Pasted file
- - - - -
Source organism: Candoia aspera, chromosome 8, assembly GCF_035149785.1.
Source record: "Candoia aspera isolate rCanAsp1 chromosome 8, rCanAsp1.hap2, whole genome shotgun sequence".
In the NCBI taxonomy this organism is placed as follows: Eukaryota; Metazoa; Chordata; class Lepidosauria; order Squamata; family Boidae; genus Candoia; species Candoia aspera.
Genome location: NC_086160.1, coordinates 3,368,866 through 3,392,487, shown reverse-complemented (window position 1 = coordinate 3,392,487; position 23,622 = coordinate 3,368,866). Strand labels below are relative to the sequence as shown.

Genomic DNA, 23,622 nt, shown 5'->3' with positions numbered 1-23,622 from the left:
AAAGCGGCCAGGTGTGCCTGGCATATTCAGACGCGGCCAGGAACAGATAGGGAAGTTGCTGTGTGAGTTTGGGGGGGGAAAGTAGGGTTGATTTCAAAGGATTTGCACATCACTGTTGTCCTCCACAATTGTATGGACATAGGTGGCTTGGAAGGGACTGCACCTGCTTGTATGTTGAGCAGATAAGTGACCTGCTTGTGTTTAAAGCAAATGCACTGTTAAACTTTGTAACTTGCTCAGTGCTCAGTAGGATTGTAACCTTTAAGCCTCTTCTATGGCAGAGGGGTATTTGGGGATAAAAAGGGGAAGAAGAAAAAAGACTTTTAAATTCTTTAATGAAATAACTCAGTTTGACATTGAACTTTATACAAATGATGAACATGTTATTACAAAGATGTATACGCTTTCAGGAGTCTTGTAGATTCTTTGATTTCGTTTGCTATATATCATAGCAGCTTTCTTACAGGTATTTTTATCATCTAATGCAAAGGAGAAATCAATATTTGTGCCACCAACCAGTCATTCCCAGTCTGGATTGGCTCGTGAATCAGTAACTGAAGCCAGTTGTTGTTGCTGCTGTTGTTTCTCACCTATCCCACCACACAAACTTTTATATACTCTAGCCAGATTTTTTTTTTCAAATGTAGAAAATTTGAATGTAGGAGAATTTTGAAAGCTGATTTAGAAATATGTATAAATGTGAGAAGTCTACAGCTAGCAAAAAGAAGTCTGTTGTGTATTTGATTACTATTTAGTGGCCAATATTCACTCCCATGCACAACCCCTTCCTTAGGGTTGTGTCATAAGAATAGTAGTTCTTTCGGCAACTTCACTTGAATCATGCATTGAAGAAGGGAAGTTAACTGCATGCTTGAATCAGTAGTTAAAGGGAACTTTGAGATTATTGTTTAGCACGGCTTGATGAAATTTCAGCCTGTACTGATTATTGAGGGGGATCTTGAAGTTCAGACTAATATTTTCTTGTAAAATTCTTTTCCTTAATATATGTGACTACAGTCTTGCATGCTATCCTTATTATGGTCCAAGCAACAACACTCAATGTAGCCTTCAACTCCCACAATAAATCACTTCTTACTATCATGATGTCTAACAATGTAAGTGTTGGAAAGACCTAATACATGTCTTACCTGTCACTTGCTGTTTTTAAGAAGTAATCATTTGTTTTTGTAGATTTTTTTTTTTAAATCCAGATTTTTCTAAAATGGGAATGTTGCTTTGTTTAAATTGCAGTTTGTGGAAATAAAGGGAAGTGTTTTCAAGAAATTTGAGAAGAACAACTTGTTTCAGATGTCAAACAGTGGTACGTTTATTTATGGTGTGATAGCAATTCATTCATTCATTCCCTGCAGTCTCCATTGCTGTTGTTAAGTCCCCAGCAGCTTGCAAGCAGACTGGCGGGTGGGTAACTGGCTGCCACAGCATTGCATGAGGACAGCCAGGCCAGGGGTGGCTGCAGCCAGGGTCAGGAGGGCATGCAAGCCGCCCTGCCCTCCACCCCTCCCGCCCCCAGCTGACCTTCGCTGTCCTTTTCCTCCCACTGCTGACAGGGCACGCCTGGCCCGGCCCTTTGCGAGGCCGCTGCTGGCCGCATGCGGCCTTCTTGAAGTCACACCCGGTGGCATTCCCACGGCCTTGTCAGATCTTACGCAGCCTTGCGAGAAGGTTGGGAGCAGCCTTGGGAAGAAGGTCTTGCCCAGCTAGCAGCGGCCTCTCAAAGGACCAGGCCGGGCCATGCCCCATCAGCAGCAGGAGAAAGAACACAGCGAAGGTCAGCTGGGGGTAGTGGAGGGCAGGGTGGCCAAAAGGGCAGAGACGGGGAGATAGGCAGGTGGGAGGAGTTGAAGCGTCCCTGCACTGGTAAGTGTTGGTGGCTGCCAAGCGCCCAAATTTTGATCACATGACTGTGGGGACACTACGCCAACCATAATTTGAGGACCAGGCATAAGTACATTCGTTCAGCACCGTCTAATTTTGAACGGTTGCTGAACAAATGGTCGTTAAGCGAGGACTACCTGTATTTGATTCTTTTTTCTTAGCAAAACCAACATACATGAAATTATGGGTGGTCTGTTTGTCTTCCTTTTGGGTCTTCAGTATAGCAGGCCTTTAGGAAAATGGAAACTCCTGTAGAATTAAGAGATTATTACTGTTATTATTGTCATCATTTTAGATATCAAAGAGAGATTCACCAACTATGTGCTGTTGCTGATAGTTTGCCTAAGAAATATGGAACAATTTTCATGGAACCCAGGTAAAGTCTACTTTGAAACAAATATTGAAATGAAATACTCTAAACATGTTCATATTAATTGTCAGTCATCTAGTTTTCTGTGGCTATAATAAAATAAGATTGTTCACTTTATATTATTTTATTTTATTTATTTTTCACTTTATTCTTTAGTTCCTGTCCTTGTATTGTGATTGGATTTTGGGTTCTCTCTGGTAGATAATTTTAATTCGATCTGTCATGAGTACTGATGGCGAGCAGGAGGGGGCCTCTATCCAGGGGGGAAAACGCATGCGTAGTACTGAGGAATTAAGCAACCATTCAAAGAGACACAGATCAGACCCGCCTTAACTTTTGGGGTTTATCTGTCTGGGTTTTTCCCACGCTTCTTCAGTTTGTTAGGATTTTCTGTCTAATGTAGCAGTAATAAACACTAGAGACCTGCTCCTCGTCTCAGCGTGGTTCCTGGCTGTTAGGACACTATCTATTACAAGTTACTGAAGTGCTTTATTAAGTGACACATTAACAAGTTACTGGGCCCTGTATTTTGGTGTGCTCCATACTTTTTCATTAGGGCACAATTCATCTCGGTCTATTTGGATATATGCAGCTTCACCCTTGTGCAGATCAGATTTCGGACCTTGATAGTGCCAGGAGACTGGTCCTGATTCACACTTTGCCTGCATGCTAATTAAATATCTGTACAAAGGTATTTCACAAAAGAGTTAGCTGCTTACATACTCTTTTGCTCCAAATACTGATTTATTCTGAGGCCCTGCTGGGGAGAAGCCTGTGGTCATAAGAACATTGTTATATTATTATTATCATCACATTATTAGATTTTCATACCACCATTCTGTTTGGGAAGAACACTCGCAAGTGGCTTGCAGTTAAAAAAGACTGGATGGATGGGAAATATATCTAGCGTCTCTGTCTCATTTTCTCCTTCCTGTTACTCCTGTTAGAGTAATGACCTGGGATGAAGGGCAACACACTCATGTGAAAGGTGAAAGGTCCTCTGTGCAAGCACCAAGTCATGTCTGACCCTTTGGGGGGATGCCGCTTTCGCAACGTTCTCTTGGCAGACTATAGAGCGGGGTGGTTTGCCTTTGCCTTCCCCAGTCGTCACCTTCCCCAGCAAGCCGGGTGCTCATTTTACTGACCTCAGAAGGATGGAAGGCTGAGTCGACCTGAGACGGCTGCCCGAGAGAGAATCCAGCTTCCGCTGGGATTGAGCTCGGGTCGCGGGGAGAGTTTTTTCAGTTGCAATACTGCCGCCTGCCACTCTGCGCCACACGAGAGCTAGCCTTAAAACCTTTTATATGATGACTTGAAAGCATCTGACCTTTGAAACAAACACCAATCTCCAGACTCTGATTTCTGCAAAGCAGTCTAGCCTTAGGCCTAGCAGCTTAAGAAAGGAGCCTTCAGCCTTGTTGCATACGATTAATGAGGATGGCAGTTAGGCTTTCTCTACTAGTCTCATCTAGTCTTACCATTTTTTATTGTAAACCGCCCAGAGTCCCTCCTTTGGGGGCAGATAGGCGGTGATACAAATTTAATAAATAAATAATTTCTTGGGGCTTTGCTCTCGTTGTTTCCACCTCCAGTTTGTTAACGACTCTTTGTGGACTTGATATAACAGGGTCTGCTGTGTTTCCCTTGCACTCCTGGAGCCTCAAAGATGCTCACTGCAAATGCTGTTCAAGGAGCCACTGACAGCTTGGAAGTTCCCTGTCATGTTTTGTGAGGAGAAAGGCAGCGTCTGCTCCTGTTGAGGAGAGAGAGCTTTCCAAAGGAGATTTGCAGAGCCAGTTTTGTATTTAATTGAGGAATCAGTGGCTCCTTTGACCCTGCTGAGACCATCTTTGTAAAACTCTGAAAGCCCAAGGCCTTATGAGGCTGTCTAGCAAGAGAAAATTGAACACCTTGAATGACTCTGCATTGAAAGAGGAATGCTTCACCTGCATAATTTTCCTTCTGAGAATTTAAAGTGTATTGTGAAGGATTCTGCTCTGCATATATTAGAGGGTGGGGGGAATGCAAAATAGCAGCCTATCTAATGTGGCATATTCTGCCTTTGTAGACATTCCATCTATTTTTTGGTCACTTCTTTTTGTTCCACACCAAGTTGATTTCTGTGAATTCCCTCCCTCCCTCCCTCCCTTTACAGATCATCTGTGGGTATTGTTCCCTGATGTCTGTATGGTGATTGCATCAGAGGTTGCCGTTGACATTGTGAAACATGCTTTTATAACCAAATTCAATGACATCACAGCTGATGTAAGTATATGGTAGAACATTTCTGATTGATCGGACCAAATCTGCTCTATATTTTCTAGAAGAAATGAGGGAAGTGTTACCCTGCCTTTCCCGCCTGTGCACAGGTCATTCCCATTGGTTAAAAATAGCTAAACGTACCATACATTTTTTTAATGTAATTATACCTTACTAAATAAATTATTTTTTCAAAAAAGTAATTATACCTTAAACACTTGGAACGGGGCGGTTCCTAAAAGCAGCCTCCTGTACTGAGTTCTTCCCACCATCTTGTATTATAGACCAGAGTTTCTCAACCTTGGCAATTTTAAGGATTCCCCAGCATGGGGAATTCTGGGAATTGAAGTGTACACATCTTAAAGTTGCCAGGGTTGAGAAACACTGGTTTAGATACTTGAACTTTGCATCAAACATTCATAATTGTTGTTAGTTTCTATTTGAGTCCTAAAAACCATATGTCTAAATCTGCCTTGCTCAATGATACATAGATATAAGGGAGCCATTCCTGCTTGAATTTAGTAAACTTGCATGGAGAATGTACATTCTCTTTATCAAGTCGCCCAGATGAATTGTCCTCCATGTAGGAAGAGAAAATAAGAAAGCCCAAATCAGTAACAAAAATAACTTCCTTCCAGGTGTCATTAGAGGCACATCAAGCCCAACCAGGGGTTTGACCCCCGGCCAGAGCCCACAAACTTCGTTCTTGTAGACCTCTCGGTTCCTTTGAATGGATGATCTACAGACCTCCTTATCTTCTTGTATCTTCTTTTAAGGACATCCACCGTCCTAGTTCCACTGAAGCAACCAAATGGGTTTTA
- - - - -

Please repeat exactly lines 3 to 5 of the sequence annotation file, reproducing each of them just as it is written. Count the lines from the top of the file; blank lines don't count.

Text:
In the NCBI taxonomy this organism is placed as follows: Eukaryota; Metazoa; Chordata; class Lepidosauria; order Squamata; family Boidae; genus Candoia; species Candoia aspera.
Genome location: NC_086160.1, coordinates 3,368,866 through 3,392,487, shown reverse-complemented (window position 1 = coordinate 3,392,487; position 23,622 = coordinate 3,368,866). Strand labels below are relative to the sequence as shown.

Genomic DNA, 23,622 nt, shown 5'->3' with positions numbered 1-23,622 from the left: